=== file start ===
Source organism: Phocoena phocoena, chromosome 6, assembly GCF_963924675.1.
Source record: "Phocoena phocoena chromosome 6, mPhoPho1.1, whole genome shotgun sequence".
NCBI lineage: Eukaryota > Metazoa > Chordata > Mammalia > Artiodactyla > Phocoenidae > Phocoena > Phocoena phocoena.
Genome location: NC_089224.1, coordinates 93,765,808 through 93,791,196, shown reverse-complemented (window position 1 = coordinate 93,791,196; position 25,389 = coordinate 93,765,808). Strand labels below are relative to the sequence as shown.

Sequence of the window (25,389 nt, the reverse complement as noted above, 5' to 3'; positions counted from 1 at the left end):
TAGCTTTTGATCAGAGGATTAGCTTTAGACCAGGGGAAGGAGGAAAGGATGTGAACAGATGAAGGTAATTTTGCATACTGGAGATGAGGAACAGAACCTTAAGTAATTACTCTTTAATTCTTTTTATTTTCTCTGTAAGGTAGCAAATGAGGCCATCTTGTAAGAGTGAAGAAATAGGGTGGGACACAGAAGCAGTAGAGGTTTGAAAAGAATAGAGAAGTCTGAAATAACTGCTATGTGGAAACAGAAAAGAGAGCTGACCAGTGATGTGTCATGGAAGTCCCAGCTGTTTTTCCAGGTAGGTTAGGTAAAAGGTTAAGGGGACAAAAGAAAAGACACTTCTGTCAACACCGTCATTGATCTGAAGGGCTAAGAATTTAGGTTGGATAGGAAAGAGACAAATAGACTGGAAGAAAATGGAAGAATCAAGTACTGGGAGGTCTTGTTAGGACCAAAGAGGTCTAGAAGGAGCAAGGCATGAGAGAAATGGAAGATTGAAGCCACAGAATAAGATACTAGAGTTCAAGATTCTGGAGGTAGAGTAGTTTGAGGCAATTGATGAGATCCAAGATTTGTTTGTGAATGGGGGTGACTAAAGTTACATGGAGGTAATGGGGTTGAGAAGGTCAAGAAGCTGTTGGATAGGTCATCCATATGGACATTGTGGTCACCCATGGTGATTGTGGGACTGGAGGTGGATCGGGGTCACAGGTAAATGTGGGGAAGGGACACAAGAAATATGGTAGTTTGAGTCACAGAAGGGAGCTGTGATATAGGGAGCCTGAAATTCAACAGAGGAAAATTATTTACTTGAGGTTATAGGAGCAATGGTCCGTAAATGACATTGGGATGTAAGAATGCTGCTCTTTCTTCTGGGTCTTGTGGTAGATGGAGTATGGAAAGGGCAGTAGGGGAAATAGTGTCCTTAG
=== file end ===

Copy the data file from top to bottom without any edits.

Source organism: Phocoena phocoena, chromosome 6, assembly GCF_963924675.1.
Source record: "Phocoena phocoena chromosome 6, mPhoPho1.1, whole genome shotgun sequence".
NCBI lineage: Eukaryota > Metazoa > Chordata > Mammalia > Artiodactyla > Phocoenidae > Phocoena > Phocoena phocoena.
Genome location: NC_089224.1, coordinates 93,765,808 through 93,791,196, shown reverse-complemented (window position 1 = coordinate 93,791,196; position 25,389 = coordinate 93,765,808). Strand labels below are relative to the sequence as shown.

Sequence of the window (25,389 nt, the reverse complement as noted above, 5' to 3'; positions counted from 1 at the left end):
TAGCTTTTGATCAGAGGATTAGCTTTAGACCAGGGGAAGGAGGAAAGGATGTGAACAGATGAAGGTAATTTTGCATACTGGAGATGAGGAACAGAACCTTAAGTAATTACTCTTTAATTCTTTTTATTTTCTCTGTAAGGTAGCAAATGAGGCCATCTTGTAAGAGTGAAGAAATAGGGTGGGACACAGAAGCAGTAGAGGTTTGAAAAGAATAGAGAAGTCTGAAATAACTGCTATGTGGAAACAGAAAAGAGAGCTGACCAGTGATGTGTCATGGAAGTCCCAGCTGTTTTTCCAGGTAGGTTAGGTAAAAGGTTAAGGGGACAAAAGAAAAGACACTTCTGTCAACACCGTCATTGATCTGAAGGGCTAAGAATTTAGGTTGGATAGGAAAGAGACAAATAGACTGGAAGAAAATGGAAGAATCAAGTACTGGGAGGTCTTGTTAGGACCAAAGAGGTCTAGAAGGAGCAAGGCATGAGAGAAATGGAAGATTGAAGCCACAGAATAAGATACTAGAGTTCAAGATTCTGGAGGTAGAGTAGTTTGAGGCAATTGATGAGATCCAAGATTTGTTTGTGAATGGGGGTGACTAAAGTTACATGGAGGTAATGGGGTTGAGAAGGTCAAGAAGCTGTTGGATAGGTCATCCATATGGACATTGTGGTCACCCATGGTGATTGTGGGACTGGAGGTGGATCGGGGTCACAGGTAAATGTGGGGAAGGGACACAAGAAATATGGTAGTTTGAGTCACAGAAGGGAGCTGTGATATAGGGAGCCTGAAATTCAACAGAGGAAAATTATTTACTTGAGGTTATAGGAGCAATGGTCCGTAAATGACATTGGGATGTAAGAATGCTGCTCTTTCTTCTGGGTCTTGTGGTAGATGGAGTATGGAAAGGGCAGTAGGGGAAATAGTGTCCTTAG